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Which drill to buy

The cordless drill has become an essential tool for every DIY enthusiast and there are a number of different models available. We look at the different types of cordless and corded drill, to help you decide which is the best one for you.

29/01/2018

If you're looking for a drill that can perform basic DIY functions such as tightening or loosening screws and drilling pilot holes, a Drill / Driver is the tool for you. In conjunction with the right bits, a drill / driver can be used for a variety of different tasks in and around the home, or when making your own DIY projects. Use a drill / driver to drill wood and metal, and also for drilling into soft brick walls.

Combi Drills - also known as 'Impact' and 'Hammer' Drills - are the next level up from a basic drill / driver. These tools are extremely versatile and can be used for the infrequent harder tasks, such as drilling into brick, concrete and natural stone tiles. When used on hammer function, the drill bit rotates while simultaneously being pounded into the work surface by two ribbed metal discs. This gives the drill even more power to drill into hard materials.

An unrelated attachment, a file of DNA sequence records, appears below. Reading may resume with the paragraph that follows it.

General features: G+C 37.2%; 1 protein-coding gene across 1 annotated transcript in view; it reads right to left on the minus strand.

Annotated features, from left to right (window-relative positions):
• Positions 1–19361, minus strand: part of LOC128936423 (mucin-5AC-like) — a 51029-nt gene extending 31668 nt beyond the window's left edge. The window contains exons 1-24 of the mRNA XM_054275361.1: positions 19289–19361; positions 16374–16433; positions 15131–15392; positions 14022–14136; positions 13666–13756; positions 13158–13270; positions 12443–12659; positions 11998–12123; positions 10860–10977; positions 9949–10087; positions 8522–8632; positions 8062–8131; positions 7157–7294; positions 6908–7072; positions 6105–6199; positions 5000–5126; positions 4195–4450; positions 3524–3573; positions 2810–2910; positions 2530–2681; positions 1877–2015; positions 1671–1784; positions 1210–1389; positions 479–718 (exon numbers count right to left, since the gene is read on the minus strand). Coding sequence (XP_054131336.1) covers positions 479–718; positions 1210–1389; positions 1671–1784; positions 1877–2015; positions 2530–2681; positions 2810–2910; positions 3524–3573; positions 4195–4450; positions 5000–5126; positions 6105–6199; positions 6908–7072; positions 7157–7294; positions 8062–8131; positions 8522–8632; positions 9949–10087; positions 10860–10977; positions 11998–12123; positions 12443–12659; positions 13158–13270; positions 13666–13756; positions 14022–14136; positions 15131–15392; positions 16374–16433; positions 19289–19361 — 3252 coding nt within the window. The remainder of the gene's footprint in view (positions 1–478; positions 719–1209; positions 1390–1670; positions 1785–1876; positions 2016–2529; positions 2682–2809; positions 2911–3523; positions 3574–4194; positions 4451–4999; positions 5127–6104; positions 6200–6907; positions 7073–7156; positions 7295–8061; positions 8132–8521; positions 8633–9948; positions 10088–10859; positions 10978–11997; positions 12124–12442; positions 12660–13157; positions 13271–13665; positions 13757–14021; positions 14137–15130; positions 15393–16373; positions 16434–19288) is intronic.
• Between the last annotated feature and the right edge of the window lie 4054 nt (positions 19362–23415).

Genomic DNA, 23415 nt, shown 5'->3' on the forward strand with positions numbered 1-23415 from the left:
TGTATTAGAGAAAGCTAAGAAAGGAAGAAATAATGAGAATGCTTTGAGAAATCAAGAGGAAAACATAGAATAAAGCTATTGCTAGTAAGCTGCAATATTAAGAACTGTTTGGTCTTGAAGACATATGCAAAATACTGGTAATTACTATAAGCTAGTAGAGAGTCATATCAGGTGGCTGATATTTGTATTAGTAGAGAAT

Hammer Drills, or Rotary Hammer Drills, have a more sophisticated hammer function for heavy-duty drilling. The hammer function is caused by a cylinder of air compressed by a piston that beats the drill bit as it rotates. These tools are the best for drilling into masonry and concrete at a fast speed as it has additional shock absorbing qualities built in, and for chiselling.

Impact Drills provide a high level of torque - turning power - making them ideal for repeated drilling into wood, metal, masonry or non-reinforced concrete. The impact drill can drill with diameters up to 10mm in concrete and 25mm in wood, whether screwing clockwise and anti-clockwise. The Bosch range of impact drills are compact and lightweight for comfort and ease of use.

 

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